For people who are not going through the trauma of divorce, keeping children outside of the fray seems easy. But, when you are in the middle of your own family splitting apart, you can sometimes say the wrong thing or do the wrong thing before you can stop yourself – even when it negatively effects your children.
Below are 15 points to keep in mind so that your children are spared, as much of possible, the feeling that they are stuck in the middle of an emotional hurricane:
- Put your children’s welfare first. Never use your children as a weapon against your spouse.
- Be sure your children have ample time with the other parent. They need it.
- Don’t introduce your children to your new romantic partner until the children have adjusted to your separation and your new relationship is stable.
- Don’t bring your children to court or to your lawyer’s office.
- Keep to the schedule. Give the other parent and the children as much notice as you can when you will not be able to keep to the schedule.
- Be considerate. Be flexible. You may both need to adjust the schedule from time to time.
- Giving of yourself is more important than giving material things. Your children need your consistent love and attention.
- Do not use your children as spies to report to you about the other parent.
- Do not use the children as couriers to deliver messages, money or information.
- Try to agree on decisions about the children, especially matters of discipline, so that one parent is not undermining the other parent’s efforts.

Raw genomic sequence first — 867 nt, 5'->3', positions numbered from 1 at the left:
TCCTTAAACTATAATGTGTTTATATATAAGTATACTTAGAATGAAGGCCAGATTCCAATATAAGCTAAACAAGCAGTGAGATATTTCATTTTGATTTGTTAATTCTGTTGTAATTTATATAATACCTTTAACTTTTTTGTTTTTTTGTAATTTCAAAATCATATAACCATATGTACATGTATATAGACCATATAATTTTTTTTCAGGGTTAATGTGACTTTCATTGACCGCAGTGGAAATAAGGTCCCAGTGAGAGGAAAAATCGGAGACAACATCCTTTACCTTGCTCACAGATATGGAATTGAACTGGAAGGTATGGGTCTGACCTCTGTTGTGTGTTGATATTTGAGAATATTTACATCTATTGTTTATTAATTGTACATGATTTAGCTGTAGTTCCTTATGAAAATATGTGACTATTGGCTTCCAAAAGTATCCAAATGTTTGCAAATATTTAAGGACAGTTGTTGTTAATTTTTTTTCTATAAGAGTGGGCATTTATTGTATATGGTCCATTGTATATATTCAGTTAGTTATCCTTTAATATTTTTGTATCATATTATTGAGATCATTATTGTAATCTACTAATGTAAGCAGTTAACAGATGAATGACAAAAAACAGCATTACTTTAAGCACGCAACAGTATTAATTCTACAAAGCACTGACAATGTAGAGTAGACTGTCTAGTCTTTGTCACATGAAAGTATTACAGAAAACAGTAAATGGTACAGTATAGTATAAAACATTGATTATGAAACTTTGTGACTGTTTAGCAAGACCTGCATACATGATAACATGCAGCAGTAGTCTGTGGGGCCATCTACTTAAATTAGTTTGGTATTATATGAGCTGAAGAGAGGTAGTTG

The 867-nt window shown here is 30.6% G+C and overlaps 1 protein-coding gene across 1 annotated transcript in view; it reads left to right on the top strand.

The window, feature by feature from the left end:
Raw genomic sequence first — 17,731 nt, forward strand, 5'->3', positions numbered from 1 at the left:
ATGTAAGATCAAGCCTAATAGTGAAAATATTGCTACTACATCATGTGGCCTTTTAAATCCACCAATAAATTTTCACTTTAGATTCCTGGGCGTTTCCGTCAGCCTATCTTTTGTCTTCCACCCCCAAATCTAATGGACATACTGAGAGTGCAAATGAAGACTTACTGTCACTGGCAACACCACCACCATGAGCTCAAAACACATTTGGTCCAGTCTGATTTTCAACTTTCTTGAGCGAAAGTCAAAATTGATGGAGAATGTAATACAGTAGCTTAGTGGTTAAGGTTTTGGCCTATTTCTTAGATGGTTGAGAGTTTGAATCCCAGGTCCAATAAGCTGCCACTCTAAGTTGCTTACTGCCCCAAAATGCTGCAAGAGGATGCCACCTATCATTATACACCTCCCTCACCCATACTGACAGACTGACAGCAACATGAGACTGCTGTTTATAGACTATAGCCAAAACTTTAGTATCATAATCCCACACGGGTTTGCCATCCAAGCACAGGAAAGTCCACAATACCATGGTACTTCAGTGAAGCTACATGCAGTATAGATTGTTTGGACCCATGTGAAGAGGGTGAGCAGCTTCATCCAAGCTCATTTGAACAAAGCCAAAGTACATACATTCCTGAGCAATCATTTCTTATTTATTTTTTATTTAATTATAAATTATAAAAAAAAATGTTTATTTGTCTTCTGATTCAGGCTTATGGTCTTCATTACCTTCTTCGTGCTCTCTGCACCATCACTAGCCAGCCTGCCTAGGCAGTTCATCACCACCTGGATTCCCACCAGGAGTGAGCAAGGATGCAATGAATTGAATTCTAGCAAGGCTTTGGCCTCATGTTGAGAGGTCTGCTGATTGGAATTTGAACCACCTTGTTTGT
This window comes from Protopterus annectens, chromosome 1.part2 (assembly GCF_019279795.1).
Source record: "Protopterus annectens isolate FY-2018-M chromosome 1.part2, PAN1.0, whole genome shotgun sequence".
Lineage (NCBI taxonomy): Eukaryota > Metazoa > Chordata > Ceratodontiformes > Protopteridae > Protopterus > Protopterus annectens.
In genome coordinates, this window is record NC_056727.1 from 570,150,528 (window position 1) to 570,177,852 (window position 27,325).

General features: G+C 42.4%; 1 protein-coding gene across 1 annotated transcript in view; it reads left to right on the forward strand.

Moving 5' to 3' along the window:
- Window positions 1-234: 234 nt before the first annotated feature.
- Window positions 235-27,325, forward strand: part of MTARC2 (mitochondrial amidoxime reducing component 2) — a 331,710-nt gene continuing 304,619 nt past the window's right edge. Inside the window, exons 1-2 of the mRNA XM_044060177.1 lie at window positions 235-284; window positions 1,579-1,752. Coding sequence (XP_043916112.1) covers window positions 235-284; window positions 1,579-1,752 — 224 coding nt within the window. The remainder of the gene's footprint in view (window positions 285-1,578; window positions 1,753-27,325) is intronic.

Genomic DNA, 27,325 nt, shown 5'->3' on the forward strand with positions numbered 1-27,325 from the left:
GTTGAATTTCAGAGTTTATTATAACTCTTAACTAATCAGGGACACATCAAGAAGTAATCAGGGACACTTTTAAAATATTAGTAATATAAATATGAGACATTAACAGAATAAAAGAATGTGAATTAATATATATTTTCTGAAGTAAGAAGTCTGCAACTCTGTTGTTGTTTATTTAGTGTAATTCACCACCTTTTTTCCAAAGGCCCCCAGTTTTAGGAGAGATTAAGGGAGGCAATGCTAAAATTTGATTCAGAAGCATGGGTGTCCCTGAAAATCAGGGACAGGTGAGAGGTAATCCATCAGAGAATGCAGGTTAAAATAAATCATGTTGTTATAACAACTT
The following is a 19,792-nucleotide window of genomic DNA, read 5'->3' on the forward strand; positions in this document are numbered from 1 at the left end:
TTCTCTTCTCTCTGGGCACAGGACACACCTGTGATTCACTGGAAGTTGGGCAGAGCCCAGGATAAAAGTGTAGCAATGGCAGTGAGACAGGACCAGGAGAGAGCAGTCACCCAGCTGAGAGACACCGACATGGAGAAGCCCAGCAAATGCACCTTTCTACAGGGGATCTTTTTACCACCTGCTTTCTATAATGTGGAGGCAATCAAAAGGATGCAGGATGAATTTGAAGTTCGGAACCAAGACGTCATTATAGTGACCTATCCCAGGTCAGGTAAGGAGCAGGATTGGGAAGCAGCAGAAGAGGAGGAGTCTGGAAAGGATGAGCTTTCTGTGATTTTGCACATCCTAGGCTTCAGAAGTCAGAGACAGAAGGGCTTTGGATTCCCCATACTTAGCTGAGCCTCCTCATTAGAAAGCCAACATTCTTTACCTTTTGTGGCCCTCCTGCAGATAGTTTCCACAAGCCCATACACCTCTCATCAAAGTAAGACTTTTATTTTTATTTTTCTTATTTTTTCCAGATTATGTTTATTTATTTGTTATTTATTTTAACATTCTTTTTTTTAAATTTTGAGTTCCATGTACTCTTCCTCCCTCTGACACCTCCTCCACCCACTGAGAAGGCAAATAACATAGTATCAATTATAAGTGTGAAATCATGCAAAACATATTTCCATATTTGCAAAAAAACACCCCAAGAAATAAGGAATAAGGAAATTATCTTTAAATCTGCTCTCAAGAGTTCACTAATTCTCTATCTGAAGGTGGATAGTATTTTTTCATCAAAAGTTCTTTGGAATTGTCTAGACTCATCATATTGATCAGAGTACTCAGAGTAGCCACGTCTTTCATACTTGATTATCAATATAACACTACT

- Avoid arguments or confrontations while dropping off or picking up the children and at other times when your children are present.
- Don’t listen in on your children’s phone calls with the other parent.
- Maintain your composure. Try to keep a sense of humor. Remember that your children’s behavior is affected by your attitude and conduct.
- Assure your children they are not to blame for the breakup, and are not being rejected or abandoned by either parent.
- Don’t criticize the other parent in front of your children. Your children need to love and respect both parents in order to love and respect themselves.
Posted by Robin Graine, JD, Virginia Supreme Court Certified Mediator
This blog and its materials have been prepared by Graine Mediation for informational purposes only and are not intended to be, are not, and should not be regarded as, legal advice. This information is not intended to create, and receipt of it does not constitute, an attorney-client relationship. Internet subscribers and online readers should not act upon this information without seeking professional counsel.